Friday, July 24, 2009

Backyard Swimming Pools

When I was a kid, growing up in the Pacific Northwest, the only swimming pools available were the public variety found at community centers. From the moment I touched the water, at my first swimming lesson, I was in love with it. When I was eight, my family took a vacation to California ... I remember looking down from the airplane as we descended into Los Angeles, surprised to see built-in pools in backyards. Until then, the only pools in backyards that I had seen were the small, blow-up variety, with water that went up to a kid's ankles.

Years later, I lived in Arizona and then Florida where backyard pools are a common occurrence. In fact, there are over 7 million backyard pools in America today.

The apartment complex, where I now live, has two pools. The other day, while dangling my feet in one of them, I started thinking about the environmental impact of these recreational oasis's. There's the obvious impact ... they use a lot of water. But what about the not so obvious impacts ... the chemicals used to keep the water bacteria free and the electricity used to filter the water and heaters used to keep the water at the perfect temperature? And what about jets and spas?

While I wiggled my toes in the water, I wondered if there were ways to have a pool while minimizing the energy and water usage ... to make pools a little more Eco-friendly. And, of course ... there are. Here are some ideas:

  • Install a cover. Did you know that that 30-50% of the water in a pool is lost to evaporation? A cover will save a lot of water. And, if the pool is heated, a cover will reduce the amount of energy required to keep the water at the perfect temperature by as much as 70%. Try a solar cover (also called a solar blanket) which absorbs the heat from the sun and transfers it to the water, reducing the need for a heater even further. To get the greatest benefit from pool covers, leave them on until right before the pool is to be used. And when swimming is over, put them back on. Covers keep the water cleaner, preventing leaves and other debris from falling in. An added benefit to pool covers is safety ... many covers prevent kids from falling in and some have security features such as locks.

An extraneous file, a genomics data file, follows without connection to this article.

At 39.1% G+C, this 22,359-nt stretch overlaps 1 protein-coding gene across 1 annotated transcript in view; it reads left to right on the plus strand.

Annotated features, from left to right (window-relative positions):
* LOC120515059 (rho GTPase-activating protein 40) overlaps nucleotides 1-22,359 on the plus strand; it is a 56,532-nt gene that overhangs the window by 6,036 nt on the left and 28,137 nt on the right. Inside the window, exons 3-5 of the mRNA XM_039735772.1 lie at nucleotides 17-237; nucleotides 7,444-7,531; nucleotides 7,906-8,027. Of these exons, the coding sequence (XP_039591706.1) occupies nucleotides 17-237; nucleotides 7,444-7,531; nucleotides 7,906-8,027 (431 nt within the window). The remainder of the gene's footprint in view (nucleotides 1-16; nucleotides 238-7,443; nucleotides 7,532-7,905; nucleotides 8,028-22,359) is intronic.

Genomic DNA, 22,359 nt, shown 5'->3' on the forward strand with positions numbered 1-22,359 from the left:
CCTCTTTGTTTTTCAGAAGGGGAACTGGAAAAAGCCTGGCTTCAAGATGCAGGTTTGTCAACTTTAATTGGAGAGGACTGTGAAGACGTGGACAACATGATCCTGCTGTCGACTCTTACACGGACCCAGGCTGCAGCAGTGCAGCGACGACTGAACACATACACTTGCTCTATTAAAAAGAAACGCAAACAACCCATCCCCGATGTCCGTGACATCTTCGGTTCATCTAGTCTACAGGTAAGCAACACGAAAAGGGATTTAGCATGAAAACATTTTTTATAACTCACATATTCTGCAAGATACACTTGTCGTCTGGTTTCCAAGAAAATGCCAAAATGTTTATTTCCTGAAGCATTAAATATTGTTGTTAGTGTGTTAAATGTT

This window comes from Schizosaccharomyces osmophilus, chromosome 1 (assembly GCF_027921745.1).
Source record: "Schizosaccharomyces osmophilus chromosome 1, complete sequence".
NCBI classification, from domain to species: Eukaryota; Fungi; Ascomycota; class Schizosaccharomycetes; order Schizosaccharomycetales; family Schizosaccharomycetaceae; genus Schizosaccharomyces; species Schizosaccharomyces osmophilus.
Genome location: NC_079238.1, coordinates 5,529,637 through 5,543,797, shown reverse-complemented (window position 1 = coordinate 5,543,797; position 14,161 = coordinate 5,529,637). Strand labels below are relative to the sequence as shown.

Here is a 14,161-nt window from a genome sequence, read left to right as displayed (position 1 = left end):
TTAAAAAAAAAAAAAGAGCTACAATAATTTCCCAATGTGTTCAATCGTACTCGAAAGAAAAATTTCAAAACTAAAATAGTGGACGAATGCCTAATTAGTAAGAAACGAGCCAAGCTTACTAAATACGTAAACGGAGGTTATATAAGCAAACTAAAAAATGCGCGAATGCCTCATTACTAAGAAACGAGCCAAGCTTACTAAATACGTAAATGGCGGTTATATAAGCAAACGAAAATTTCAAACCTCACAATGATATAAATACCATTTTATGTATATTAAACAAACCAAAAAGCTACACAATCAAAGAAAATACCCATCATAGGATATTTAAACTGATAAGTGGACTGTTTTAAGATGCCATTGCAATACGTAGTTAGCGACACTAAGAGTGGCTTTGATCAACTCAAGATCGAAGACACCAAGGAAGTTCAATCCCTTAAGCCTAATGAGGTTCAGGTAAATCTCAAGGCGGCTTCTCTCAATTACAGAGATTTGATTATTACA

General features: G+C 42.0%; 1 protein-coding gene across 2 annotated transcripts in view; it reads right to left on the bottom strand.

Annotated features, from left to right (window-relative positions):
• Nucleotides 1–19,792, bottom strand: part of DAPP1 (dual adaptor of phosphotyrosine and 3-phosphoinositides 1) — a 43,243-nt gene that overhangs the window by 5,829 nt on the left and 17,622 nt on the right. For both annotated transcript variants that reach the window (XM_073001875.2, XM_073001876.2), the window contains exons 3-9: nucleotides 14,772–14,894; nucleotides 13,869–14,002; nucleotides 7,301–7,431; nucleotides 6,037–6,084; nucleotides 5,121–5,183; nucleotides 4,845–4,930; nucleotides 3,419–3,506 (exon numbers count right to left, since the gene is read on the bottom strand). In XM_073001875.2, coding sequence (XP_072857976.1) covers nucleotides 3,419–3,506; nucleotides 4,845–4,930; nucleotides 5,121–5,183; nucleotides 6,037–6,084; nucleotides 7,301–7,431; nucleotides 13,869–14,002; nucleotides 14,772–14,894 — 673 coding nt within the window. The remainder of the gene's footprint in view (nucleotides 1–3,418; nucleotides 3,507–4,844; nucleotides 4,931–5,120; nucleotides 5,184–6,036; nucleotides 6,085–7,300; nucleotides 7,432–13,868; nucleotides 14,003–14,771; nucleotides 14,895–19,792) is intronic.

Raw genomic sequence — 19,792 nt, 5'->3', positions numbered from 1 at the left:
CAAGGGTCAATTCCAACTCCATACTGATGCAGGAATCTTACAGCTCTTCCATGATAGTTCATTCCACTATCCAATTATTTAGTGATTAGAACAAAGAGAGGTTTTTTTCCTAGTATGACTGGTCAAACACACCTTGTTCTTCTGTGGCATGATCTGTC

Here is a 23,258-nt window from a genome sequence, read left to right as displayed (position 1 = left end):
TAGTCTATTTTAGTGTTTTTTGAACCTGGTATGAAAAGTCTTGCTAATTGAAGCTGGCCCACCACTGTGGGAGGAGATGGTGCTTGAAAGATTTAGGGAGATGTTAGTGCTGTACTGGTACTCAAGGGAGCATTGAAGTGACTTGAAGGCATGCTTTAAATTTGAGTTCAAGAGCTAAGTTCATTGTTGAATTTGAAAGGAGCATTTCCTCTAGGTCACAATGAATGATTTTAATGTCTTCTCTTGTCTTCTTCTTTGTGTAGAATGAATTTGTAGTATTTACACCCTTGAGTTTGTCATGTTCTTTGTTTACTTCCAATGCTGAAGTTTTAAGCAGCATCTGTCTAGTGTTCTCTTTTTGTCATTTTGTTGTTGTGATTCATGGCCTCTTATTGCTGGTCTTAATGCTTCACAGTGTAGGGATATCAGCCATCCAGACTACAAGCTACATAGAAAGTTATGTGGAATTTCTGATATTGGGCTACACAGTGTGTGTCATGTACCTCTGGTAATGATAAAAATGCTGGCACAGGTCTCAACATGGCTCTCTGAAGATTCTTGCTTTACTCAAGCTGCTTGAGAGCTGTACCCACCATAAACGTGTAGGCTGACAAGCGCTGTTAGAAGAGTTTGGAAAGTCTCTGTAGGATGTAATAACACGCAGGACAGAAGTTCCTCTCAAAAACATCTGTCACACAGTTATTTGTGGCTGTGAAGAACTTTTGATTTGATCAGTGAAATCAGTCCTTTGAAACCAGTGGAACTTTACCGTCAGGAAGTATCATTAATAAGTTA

• If a heater is a must, consider an environmentally friendly version. Try a solar heater.

  • Turn down the temperature on the heater ... or better yet, turn it off. During hot weather, when most pools are used, there really isn't a need to heat a pool ... the sun will do a fine job. During cooler months, turn the heater down a few degrees. Just like the temperature inside a home, turning the thermostat down by even a few degrees will save a bunch of energy.

  • Be sure the water filter has a timer and run it only during off-peak hours. And, run it only for 3-6 hours ... that's enough time to do the job. During the winter, cut it down to 2 hours.

  • If a total cleaning becomes necessary, use an environmentally friendly cleaning service. Most companies will drain the pool, clean the walls with an acid base cleaner and then refill the pool. That's a lot of chemicals and a lot of water. A company in Arizona came up with a cleaning method that filters the pools contents and then pours the water back in! It takes less time and conserves a lot of water.

  • Keep the pool's cleaning and heating equipment in good working order ... it'll be more efficient and use less energy.

  • Keep the pool's water clean without using harmful chemicals. Consider non-toxic methods such as ionization. One note ... every method for keeping the water clean has it's environmental impact. So, learn about the various options and choose the one with the least impact.

Of course, the most environmentally friendly pool is no pool ... but if you're going to have one, these steps will maximize your enjoyment while minimizing the environmental impact.

As always ... I would love to hear from you!


  1. Since I don't have a pool, it doesn't really apply; however, we did have the small plastic one.